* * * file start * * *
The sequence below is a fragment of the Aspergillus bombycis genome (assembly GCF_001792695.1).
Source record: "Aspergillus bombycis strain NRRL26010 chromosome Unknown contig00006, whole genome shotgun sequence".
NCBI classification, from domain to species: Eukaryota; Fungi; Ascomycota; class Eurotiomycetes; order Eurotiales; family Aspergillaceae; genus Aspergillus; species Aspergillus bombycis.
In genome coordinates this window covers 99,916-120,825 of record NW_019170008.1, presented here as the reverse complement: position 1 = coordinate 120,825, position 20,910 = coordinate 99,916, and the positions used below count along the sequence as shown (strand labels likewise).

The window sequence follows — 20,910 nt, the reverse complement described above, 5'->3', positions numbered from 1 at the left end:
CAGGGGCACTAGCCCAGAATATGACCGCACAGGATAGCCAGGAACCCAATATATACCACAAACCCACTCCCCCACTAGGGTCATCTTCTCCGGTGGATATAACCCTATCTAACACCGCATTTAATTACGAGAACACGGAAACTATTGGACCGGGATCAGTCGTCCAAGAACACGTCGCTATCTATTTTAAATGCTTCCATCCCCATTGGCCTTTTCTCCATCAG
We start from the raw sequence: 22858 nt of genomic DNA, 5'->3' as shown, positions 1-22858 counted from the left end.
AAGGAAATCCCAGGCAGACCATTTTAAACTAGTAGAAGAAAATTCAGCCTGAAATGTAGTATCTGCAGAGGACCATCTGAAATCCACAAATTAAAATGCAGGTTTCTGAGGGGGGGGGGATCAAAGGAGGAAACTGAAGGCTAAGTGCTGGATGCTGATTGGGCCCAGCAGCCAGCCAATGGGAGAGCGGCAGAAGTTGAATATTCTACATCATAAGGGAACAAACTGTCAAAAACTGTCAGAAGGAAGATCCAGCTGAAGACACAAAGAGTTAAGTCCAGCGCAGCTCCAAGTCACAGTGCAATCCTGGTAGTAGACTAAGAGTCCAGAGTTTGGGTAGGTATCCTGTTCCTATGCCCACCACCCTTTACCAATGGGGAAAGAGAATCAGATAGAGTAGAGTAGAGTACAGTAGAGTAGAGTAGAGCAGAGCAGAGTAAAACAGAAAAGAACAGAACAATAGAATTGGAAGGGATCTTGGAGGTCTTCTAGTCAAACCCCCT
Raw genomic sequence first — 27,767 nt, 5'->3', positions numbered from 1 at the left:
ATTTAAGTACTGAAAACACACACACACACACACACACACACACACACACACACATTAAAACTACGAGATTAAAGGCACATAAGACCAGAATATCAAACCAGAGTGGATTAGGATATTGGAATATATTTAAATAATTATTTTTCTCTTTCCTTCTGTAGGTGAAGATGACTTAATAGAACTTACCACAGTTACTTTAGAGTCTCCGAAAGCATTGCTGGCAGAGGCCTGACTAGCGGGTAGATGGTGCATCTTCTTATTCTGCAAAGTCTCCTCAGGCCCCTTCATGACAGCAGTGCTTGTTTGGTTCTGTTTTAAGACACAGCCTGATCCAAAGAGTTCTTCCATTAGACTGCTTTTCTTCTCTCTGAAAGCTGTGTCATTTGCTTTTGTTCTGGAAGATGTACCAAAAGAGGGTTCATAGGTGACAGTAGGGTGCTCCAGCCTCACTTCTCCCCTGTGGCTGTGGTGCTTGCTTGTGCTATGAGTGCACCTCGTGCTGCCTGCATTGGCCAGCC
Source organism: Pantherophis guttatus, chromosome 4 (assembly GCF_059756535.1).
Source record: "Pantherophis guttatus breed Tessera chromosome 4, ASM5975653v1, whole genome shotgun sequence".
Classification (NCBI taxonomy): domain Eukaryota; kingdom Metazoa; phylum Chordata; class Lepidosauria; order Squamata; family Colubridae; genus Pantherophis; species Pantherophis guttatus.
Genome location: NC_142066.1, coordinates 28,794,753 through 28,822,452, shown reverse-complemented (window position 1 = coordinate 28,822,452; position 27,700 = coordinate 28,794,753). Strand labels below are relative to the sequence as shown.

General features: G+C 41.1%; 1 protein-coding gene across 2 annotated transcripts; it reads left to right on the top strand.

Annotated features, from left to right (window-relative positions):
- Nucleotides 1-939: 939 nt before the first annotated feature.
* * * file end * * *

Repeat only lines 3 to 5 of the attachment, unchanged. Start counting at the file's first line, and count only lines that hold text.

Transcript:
NCBI classification, from domain to species: Eukaryota; Fungi; Ascomycota; class Eurotiomycetes; order Eurotiales; family Aspergillaceae; genus Aspergillus; species Aspergillus bombycis.
In genome coordinates this window covers 99,916-120,825 of record NW_019170008.1, presented here as the reverse complement: position 1 = coordinate 120,825, position 20,910 = coordinate 99,916, and the positions used below count along the sequence as shown (strand labels likewise).

The window sequence follows — 20,910 nt, the reverse complement described above, 5'->3', positions numbered from 1 at the left end: